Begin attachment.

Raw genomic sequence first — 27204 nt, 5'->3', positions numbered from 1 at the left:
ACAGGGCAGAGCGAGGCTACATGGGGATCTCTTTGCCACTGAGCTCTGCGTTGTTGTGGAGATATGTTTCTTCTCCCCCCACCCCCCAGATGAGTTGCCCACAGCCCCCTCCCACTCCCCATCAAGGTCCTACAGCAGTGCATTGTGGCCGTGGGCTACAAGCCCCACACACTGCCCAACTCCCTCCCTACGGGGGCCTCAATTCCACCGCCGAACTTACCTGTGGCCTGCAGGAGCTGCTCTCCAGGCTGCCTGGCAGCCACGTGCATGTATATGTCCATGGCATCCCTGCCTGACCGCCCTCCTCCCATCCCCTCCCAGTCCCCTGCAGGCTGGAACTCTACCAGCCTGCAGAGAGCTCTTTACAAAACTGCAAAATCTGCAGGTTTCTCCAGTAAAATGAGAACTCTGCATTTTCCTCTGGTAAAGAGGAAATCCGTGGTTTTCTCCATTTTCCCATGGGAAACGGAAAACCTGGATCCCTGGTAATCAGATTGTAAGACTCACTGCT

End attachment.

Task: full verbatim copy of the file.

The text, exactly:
Raw genomic sequence first — 27204 nt, 5'->3', positions numbered from 1 at the left:
ACAGGGCAGAGCGAGGCTACATGGGGATCTCTTTGCCACTGAGCTCTGCGTTGTTGTGGAGATATGTTTCTTCTCCCCCCACCCCCCAGATGAGTTGCCCACAGCCCCCTCCCACTCCCCATCAAGGTCCTACAGCAGTGCATTGTGGCCGTGGGCTACAAGCCCCACACACTGCCCAACTCCCTCCCTACGGGGGCCTCAATTCCACCGCCGAACTTACCTGTGGCCTGCAGGAGCTGCTCTCCAGGCTGCCTGGCAGCCACGTGCATGTATATGTCCATGGCATCCCTGCCTGACCGCCCTCCTCCCATCCCCTCCCAGTCCCCTGCAGGCTGGAACTCTACCAGCCTGCAGAGAGCTCTTTACAAAACTGCAAAATCTGCAGGTTTCTCCAGTAAAATGAGAACTCTGCATTTTCCTCTGGTAAAGAGGAAATCCGTGGTTTTCTCCATTTTCCCATGGGAAACGGAAAACCTGGATCCCTGGTAATCAGATTGTAAGACTCACTGCT